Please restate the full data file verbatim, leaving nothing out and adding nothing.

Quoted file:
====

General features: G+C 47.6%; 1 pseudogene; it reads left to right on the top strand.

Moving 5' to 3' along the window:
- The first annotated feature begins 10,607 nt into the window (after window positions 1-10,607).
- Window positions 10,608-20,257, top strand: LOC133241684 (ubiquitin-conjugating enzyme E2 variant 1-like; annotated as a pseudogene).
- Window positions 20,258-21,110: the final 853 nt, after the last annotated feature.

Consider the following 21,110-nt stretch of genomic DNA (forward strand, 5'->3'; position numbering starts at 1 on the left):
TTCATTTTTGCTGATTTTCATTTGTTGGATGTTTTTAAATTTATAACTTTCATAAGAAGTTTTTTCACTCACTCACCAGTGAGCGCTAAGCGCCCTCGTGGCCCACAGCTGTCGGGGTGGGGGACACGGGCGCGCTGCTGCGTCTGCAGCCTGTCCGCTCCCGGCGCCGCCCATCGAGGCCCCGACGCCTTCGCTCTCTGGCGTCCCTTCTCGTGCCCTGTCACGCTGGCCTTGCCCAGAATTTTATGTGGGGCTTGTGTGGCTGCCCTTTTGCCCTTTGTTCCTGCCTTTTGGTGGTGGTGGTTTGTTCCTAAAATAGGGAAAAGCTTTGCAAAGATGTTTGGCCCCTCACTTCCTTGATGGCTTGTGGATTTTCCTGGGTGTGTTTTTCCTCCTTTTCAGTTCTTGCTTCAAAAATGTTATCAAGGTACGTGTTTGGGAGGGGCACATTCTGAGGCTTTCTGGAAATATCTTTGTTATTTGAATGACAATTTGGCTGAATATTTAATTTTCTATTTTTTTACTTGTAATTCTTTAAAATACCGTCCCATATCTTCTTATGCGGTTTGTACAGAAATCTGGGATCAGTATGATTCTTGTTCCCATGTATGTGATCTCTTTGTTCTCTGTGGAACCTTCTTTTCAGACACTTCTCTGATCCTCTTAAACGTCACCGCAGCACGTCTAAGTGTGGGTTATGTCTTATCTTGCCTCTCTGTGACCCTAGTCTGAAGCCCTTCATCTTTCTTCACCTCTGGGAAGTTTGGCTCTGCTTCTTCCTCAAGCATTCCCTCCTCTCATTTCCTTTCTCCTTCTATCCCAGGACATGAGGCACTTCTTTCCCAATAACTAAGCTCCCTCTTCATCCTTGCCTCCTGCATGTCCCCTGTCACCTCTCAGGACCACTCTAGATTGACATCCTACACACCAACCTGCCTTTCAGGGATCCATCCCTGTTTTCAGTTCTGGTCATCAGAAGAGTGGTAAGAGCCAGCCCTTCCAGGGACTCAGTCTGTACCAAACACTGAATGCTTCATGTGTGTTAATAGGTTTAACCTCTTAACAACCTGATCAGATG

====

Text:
General features: G+C 47.6%; 1 pseudogene; it reads left to right on the top strand.

Moving 5' to 3' along the window:
- The first annotated feature begins 10,607 nt into the window (after window positions 1-10,607).
- Window positions 10,608-20,257, top strand: LOC133241684 (ubiquitin-conjugating enzyme E2 variant 1-like; annotated as a pseudogene).
- Window positions 20,258-21,110: the final 853 nt, after the last annotated feature.

Consider the following 21,110-nt stretch of genomic DNA (forward strand, 5'->3'; position numbering starts at 1 on the left):
TTCATTTTTGCTGATTTTCATTTGTTGGATGTTTTTAAATTTATAACTTTCATAAGAAGTTTTTTCACTCACTCACCAGTGAGCGCTAAGCGCCCTCGTGGCCCACAGCTGTCGGGGTGGGGGACACGGGCGCGCTGCTGCGTCTGCAGCCTGTCCGCTCCCGGCGCCGCCCATCGAGGCCCCGACGCCTTCGCTCTCTGGCGTCCCTTCTCGTGCCCTGTCACGCTGGCCTTGCCCAGAATTTTATGTGGGGCTTGTGTGGCTGCCCTTTTGCCCTTTGTTCCTGCCTTTTGGTGGTGGTGGTTTGTTCCTAAAATAGGGAAAAGCTTTGCAAAGATGTTTGGCCCCTCACTTCCTTGATGGCTTGTGGATTTTCCTGGGTGTGTTTTTCCTCCTTTTCAGTTCTTGCTTCAAAAATGTTATCAAGGTACGTGTTTGGGAGGGGCACATTCTGAGGCTTTCTGGAAATATCTTTGTTATTTGAATGACAATTTGGCTGAATATTTAATTTTCTATTTTTTTACTTGTAATTCTTTAAAATACCGTCCCATATCTTCTTATGCGGTTTGTACAGAAATCTGGGATCAGTATGATTCTTGTTCCCATGTATGTGATCTCTTTGTTCTCTGTGGAACCTTCTTTTCAGACACTTCTCTGATCCTCTTAAACGTCACCGCAGCACGTCTAAGTGTGGGTTATGTCTTATCTTGCCTCTCTGTGACCCTAGTCTGAAGCCCTTCATCTTTCTTCACCTCTGGGAAGTTTGGCTCTGCTTCTTCCTCAAGCATTCCCTCCTCTCATTTCCTTTCTCCTTCTATCCCAGGACATGAGGCACTTCTTTCCCAATAACTAAGCTCCCTCTTCATCCTTGCCTCCTGCATGTCCCCTGTCACCTCTCAGGACCACTCTAGATTGACATCCTACACACCAACCTGCCTTTCAGGGATCCATCCCTGTTTTCAGTTCTGGTCATCAGAAGAGTGGTAAGAGCCAGCCCTTCCAGGGACTCAGTCTGTACCAAACACTGAATGCTTCATGTGTGTTAATAGGTTTAACCTCTTAACAACCTGATCAGATG